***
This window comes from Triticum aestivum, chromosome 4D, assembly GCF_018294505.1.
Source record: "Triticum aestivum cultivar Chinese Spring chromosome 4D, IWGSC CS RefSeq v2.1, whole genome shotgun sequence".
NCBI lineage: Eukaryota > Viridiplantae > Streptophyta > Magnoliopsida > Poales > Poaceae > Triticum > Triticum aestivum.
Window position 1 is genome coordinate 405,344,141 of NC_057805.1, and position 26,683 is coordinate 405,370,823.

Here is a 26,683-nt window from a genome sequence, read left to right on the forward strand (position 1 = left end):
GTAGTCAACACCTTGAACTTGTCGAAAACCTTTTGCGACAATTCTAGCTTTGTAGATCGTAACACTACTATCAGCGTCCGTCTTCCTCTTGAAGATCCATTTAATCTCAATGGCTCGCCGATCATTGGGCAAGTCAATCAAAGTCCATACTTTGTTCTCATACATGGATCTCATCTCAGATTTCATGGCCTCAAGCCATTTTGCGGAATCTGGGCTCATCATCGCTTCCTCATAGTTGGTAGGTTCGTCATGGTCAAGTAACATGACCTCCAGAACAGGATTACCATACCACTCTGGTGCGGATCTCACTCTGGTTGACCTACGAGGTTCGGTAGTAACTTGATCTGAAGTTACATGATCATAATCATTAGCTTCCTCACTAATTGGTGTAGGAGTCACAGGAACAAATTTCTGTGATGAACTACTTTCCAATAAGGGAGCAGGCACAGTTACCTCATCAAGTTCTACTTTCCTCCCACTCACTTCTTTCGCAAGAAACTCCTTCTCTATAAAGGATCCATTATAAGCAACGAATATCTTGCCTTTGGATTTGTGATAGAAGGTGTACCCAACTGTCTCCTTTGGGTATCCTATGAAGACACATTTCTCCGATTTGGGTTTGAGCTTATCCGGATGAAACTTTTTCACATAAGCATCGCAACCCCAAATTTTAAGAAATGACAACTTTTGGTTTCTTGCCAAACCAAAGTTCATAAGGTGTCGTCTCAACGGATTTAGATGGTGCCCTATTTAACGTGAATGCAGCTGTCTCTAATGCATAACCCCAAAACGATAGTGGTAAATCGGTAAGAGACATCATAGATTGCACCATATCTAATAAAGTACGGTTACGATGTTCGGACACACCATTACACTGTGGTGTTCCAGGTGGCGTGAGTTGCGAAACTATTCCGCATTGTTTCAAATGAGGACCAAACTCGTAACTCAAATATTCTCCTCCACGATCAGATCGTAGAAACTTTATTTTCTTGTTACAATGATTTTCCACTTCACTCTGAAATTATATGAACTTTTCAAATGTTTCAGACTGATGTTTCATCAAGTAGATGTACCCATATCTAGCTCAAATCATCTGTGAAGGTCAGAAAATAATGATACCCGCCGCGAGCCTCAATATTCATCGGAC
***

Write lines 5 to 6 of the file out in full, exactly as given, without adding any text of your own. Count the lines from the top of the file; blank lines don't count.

Here is a 26,683-nt window from a genome sequence, read left to right on the forward strand (position 1 = left end):
GTAGTCAACACCTTGAACTTGTCGAAAACCTTTTGCGACAATTCTAGCTTTGTAGATCGTAACACTACTATCAGCGTCCGTCTTCCTCTTGAAGATCCATTTAATCTCAATGGCTCGCCGATCATTGGGCAAGTCAATCAAAGTCCATACTTTGTTCTCATACATGGATCTCATCTCAGATTTCATGGCCTCAAGCCATTTTGCGGAATCTGGGCTCATCATCGCTTCCTCATAGTTGGTAGGTTCGTCATGGTCAAGTAACATGACCTCCAGAACAGGATTACCATACCACTCTGGTGCGGATCTCACTCTGGTTGACCTACGAGGTTCGGTAGTAACTTGATCTGAAGTTACATGATCATAATCATTAGCTTCCTCACTAATTGGTGTAGGAGTCACAGGAACAAATTTCTGTGATGAACTACTTTCCAATAAGGGAGCAGGCACAGTTACCTCATCAAGTTCTACTTTCCTCCCACTCACTTCTTTCGCAAGAAACTCCTTCTCTATAAAGGATCCATTATAAGCAACGAATATCTTGCCTTTGGATTTGTGATAGAAGGTGTACCCAACTGTCTCCTTTGGGTATCCTATGAAGACACATTTCTCCGATTTGGGTTTGAGCTTATCCGGATGAAACTTTTTCACATAAGCATCGCAACCCCAAATTTTAAGAAATGACAACTTTTGGTTTCTTGCCAAACCAAAGTTCATAAGGTGTCGTCTCAACGGATTTAGATGGTGCCCTATTTAACGTGAATGCAGCTGTCTCTAATGCATAACCCCAAAACGATAGTGGTAAATCGGTAAGAGACATCATAGATTGCACCATATCTAATAAAGTACGGTTACGATGTTCGGACACACCATTACACTGTGGTGTTCCAGGTGGCGTGAGTTGCGAAACTATTCCGCATTGTTTCAAATGAGGACCAAACTCGTAACTCAAATATTCTCCTCCACGATCAGATCGTAGAAACTTTATTTTCTTGTTACAATGATTTTCCACTTCACTCTGAAATTATATGAACTTTTCAAATGTTTCAGACTGATGTTTCATCAAGTAGATGTACCCATATCTAGCTCAAATCATCTGTGAAGGTCAGAAAATAATGATACCCGCCGCGAGCCTCAATATTCATCGGAC